Tag Archives: blackberry

365 Frankendael day 121

Here’s a beautiful fungus (not for foraging or eating!) and a stem of Bramble (NL: Bramen), which I saw in the park on Friday. The bramble is the mother of blackberries, which are not in the photo but are totally in season here in Amsterdam, right now. I love them, eat them straight from the bush (high up and if clean) and could take photos of them everyday but other people may get bored of seeing them, hence the fungus photo today.

Here is a photo sent to me by Youko yesterday. It’s some of the Plantain seed spikes (Plantago major) which I took over to her place when we had a lunch appointment. I think it looks really beautiful. Thanks Youko!

If you would like to send me any photos of herbs and edibles which are currently in season in town, I’d love to receive them and post some of them on the blog. I always like to see and share what other people are finding in the city but especially now as I’m away for a short time and want to keep the 365 project alive. If you have any that you think may interest others, please email them as attachments to Lynn.shore@gmail.com. Thanks you!

365 Frankendael day 73

I caught the bus to work this morning and was able to check out my usual Fat Hen (Lamb’s Quarters, Chenopodium album) and Mugwort (Artemisia vulgaris) collection spot. Here it is, a few days post council mowing. Fortunately there are lots of intact Mugwort plants in adjacent unmowed areas but the Fat Hen is no more. I’ll keep my eyes open for another patch of them as I really enjoy their flavour.

Here is poisonous White Bryony (Bryonia alba), flowering faintly as it grows over a hearty looking Bramble. I didn’t have much time for photos today so thought I’d look up the uses of White Bryony in one of my favorite old herbals – Mrs M. Grieve’s Modern Herbal. The link above is from a useful online version of that book. It was used historically as a purgative for people, cattle and horses. It is a powerful irritant and cathartic, i.e. it makes people throw up very violently and is not a plant to be dabbled with. I love the reference in the book to scoundrels of old, digging up the roots and placing them in moulds to allow them to grow into imitation Mandrake roots. If only their modern day counterparts had that much skill with plants! I really like the look of this plant and if I didn’t have a child or cat in my home I’d probably harvest some and use it in some way, but certainly not internally. All parts of the plant are poisonous.

365 Frankendael day 39

Today some photos without much comment or translations…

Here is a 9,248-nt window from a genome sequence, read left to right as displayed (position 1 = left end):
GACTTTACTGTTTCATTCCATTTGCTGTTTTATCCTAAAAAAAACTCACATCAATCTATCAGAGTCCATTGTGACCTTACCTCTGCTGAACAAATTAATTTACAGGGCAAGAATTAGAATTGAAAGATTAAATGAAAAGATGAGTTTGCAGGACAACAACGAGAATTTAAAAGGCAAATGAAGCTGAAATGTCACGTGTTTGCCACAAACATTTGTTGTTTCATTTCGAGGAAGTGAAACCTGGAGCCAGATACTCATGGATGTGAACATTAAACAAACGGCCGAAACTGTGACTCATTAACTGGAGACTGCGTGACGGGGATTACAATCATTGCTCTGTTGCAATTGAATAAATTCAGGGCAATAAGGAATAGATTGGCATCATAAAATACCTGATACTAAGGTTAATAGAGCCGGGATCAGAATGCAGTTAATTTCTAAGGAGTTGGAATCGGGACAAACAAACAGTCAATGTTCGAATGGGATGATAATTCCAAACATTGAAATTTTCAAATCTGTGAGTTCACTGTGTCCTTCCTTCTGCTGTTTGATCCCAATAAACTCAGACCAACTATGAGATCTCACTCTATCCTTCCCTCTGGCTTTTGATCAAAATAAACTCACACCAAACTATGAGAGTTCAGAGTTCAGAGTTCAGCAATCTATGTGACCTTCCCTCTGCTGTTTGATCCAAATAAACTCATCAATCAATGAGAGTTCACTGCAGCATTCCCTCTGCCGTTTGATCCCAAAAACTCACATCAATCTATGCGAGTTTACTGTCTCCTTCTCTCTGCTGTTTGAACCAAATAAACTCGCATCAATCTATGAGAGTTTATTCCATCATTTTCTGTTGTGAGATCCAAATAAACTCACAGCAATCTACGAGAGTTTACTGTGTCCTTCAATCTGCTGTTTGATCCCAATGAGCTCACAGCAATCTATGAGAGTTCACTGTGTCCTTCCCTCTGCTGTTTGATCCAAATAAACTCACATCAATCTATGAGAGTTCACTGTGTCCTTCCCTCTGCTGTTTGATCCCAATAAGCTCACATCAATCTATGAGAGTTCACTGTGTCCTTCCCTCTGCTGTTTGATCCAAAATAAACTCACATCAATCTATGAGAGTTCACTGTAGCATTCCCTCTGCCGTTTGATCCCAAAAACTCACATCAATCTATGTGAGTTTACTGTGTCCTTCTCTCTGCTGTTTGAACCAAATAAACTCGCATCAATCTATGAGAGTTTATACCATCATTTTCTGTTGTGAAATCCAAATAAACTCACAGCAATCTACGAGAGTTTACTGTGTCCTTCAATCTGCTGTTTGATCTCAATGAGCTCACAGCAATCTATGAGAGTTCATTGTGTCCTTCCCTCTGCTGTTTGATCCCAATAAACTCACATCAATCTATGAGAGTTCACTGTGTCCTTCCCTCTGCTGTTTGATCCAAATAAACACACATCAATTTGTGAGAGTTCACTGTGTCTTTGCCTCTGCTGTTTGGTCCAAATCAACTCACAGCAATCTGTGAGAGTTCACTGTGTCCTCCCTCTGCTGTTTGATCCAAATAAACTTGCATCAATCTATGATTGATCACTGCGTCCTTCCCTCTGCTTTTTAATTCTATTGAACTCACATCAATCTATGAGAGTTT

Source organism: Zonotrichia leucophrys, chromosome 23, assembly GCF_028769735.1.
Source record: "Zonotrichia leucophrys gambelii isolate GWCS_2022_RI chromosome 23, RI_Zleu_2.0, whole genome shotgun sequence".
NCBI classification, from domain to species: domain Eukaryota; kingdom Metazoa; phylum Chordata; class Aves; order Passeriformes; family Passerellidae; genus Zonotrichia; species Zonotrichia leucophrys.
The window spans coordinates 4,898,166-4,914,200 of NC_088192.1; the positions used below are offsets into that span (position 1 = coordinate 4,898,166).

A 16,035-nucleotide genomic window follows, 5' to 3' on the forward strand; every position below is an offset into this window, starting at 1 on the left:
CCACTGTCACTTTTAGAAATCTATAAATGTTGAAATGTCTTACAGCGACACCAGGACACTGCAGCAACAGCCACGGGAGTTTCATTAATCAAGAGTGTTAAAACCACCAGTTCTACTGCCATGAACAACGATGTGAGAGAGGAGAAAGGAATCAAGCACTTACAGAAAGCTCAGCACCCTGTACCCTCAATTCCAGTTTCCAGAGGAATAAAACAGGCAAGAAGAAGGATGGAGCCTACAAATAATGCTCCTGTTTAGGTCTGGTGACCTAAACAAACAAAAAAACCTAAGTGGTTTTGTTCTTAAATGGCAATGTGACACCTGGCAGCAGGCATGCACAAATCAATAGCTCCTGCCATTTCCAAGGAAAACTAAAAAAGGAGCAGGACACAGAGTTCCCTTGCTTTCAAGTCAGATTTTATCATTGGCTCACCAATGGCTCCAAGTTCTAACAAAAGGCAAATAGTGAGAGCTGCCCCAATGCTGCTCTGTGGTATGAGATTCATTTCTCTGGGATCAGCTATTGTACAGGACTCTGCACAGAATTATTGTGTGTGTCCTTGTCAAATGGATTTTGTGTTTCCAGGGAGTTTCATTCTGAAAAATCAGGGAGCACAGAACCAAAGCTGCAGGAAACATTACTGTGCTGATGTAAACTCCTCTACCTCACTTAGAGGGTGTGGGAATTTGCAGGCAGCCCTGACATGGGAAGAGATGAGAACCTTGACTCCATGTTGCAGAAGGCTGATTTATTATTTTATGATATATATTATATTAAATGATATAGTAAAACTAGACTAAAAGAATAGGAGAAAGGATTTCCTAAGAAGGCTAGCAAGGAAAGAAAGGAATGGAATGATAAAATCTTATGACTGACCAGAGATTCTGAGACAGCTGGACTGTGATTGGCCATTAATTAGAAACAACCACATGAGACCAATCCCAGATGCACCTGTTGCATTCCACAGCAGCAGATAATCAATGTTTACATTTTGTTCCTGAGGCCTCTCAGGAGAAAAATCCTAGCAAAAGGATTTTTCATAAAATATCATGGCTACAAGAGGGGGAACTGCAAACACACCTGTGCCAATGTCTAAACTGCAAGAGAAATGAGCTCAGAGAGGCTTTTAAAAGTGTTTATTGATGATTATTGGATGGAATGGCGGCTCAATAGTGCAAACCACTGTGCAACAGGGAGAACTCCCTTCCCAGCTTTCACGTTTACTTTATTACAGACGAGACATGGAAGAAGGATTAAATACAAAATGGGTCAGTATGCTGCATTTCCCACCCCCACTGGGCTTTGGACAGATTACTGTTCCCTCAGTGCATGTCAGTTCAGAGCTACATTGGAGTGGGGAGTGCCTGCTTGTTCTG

Firstly the flowers of that Poison Hemlock on the Middenweg. It’s carrot family flowers opening to the sun today.

Next, some lovely Meadowsweet foliage.

Next Ground elder, just coming into flower. Another member of the carrot family but with completely different and easily recognisable leaves.

Here is Red clover. Perfect for harvesting, if you can find it growing in a clean spot.

Lastly today, a sign that tasty berries are not too far away; A Bramble (NL: Bramen) just opening it’s first flowers of the year.

365 Frankendael day 33

I don’t think a real Herbology session would be complete without at least a mention of frogs or toads and today I had great fun listening to mating frogs in a pond within Park Frankendael. No uses for these as they look and sound so great where they are, alive, kicking and trying so hard to make tadpoles, in the water.

Endangered Hoary plantain (Plantago media) in flower. I am so pleased to see this plant in the same location, a year on from first noticing it in the park. This year there are two plants instead of just one. I really hope it will reproduce unhindered this summer. Seeing it up close and in the proximity of Plantago major and Plantago lanceolata makes it easy to see why it was named P. media. The leaves are really about midway between the widths of the other two species.

Bistort is a herb I dont use much but I found this plant which looks very similar in the park. There are several patches growing well, near Frankendael Huis and it is in the labelled herb garden. Will have to do some more investigation to check the identiy.

I also found a huge patch of well hidden nettles in a shady place which doesn’t get as many visitors as other quarters of the park. Probably a good spot for harvesting the tops.

Chickweed (Stellaria media) worth a mention today for its array of self help medicinal uses and high vitamin and mineral content. It is neglected by many (including myself) through the summer months as there is so much edible plant life to choose from. But come midwinter most foragers will be pleased to add this to a plate. At midsummer chickweed won’t be visible anymore. It will then return after the hight of summer, when this season’s seeds start to germinate. Chickweed is big and delicious at this time of year. I’ll try to take a better photo of it tomorrow.

Lovely Pelargonium foliage.

Walnut foliage. Perhaps there is a tree near you. Have a look at Boskoi or similar apps and maps perhaps.

Cats Tail (Typha spp.) Not Bull rushes but yes, edible. I mentioned these a while ago when I spotted them on another edge of the park on day 17. All parts can help make a feast but why bother when you don’t know the water quality and they do look so stunning for everyone in town to enjoy.

Lastly, a statue close to the old Frankendael house. Beautiful flowering carrot family flowers and stinging nettles at its feet.

I’m looking forward to Claud Biemans joining me in the park tomorrow. She’s going to help me identify a couple of herbs which I have no clue about, but which smell amazing and are surely worthy of some attention.